Johnson Creative Teaching Summer Fellowship

The Creative Teaching Summer Fellowship provides support for labor-intensive teaching projects that are best undertaken in the summer rather than during the school year. The Fellowship provides a faculty member with up to $2000 to cover expenses connected to the project. All funds must be incurred between June 1 – September 1, 2016.  These funds may be used for materials, supplies, travel related to the project, conference attendance, or for a student assistant to work part-time on the project over the summer. Meals are not funded unless incorporated in the conference registration.  Please provide a detailed budget including funds contributed by the department or other cost sharing.  Be sure to include requested RPDG funds including the amount requested or received and what component of the project it is funding.  JCCTL and the Provost are in communication to determine optimal funding to applicants.

This application can be saved as a Word document for editing.  Type your answers under each heading.  Applications from all disciplines are encouraged. Please submit this application along with a two page vita by February 26, 2016.


Summer Fellowship Recipients 

Summer 2014

Kathleen Cain, Associate Professor, Psychology
Kathy used her JCCTL funds to travel to Ethiopia to enhance my ability to teach my first year seminar, FYS 102-3: The World’s Children. Her goal was to get firsthand knowledge of challenges facing women and children in Ethiopia, to learn more about experiential education in collaboration with GRAB, and to explore possible long-term collaboration opportunities between Project Gaia in Ethiopia and students in my seminar. Kathy offered this course for the fifth time in Fall 2014. The course addresses issues of culture, children’s development, and children’s rights, and it examines a variety of challenges to children’s rights in a global context.

Laurel Cohen-Pfister, Associate Professor, German Studies
Laurel received funding to a seminar on "Ruin and Revival: History, Modern Memory & Identity" in Germany and Poland. The seminar addressed "the role of historical memory in the formulation of individual and national identities in contemporary post-Holocaust and post-communist Poland and the former East Germany."  is questioning how memory is constructed and transmitted. The seminar explored how memory is constructed and transmitted "through multiple lenses—art, literature, and culture; institutions, education, and politics; place, monument, and memorial" —with a special focus on "the consciousness and relations of a new generation of Poles and Germans, their past, their present, and their future." Laurel used this information for the development of her GER 331, Politics of Memory in German Media.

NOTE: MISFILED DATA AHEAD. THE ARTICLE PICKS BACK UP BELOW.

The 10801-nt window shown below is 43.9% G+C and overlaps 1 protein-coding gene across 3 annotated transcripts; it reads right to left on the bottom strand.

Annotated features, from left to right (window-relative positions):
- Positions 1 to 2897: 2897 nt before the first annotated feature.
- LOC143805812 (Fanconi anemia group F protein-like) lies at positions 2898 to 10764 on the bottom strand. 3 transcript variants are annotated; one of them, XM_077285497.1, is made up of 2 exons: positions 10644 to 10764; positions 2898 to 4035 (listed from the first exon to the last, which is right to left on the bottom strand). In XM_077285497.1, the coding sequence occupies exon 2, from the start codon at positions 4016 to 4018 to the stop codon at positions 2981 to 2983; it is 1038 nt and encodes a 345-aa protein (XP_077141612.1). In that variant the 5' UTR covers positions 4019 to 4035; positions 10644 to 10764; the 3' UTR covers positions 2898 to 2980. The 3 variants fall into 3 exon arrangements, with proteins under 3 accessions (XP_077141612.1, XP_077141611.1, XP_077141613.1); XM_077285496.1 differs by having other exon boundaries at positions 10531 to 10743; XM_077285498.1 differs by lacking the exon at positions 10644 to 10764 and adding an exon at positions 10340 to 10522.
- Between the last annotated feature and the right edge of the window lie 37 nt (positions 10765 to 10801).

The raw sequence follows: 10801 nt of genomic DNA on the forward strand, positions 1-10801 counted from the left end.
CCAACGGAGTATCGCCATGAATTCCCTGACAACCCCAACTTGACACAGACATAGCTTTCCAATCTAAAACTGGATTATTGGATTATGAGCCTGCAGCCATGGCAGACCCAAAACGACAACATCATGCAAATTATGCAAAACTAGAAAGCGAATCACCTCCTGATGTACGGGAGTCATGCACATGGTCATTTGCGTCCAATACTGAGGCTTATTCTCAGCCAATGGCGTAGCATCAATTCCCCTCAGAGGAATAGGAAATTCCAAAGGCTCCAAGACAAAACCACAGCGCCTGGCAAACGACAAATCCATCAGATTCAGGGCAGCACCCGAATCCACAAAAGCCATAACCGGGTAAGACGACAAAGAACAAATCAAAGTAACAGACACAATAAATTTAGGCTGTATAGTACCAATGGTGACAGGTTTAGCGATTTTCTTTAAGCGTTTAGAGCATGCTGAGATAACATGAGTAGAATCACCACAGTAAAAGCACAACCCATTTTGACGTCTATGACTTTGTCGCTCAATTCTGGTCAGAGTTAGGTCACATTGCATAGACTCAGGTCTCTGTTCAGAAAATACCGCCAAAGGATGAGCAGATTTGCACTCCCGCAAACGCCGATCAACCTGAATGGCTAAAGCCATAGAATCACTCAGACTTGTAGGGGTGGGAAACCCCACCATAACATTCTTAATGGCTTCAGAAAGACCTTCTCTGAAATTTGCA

Cassie Hays, Assistant Professor, Sociology
Cassie received funds to attend the International Sociological Association World Congress meeting in Yokohama, Japan to ‘internationalize’ the course she teaches regularly: SOC 209, ‘Race & Ethnicity.’  The global version of the course focuses on the historical bases and contemporary outcomes of colonialism, post-colonialism, race-thinking, and racism. This enables students to better understand that racism is a worldwide problem.

Jacquelynne Milingo, Associate Professor, Physics
Jackie used her summer fellowship to attend a workshop Portland, OR that concentrated on Research-Based Active Learning in Introductory Physics. The techniques and discussion surrounding physics education research was applicable to the classes she teaches and benefits the physics department. The new strategies and methods learned in this workshop were immediately applicable to her lectures and labs.

Summer 2013

Paul Austerlitz, Associate Professor, Sunderman Conservatory of Music
Paul received a grant to support his attendance to the Barry Harris study group, New Roads in Jazz Pedagogy.  Paul writes, "In addition to leading to new pedagogical approaches, this summer's labors revitalized my own playing: combining study with Harris with hands-on application of his ideas in collaboration with top-level players on a near-nightly basis was exhilarating!"

Felicia Else, Associate Professor, Art and Art History and Kay Etheridge, Associate Professor, Biology
Felicia and Kay received a grant to develop a hands-on component to their team-taught course, Wonders of Nature and Artifice: The Renaissance Quest for Knowledge. The funds received supported preparation for an exhibit to take place November 2012, construct an inventory of materials in Special Collections, the Biology department and other locations on campus suitable for students to use, and a student worker to assist with these tasks. 

Salma Monani, Assistant Professor, Environmental Studies
Salma received a grant to acquire the video production skills that are required of her students in her Environmental Film and FYS: Green Eggs and Government Cheese courses.  This film module exposes students to both theory and practice.

Yumi Takamiya, Assistant Professor, Asian Studies
Yumi received the Creative Teaching Fellowship Grant to travel to Japan to collect books, DVD's, an authentic materials needed to enhance her 305/306 Japanese Language courses.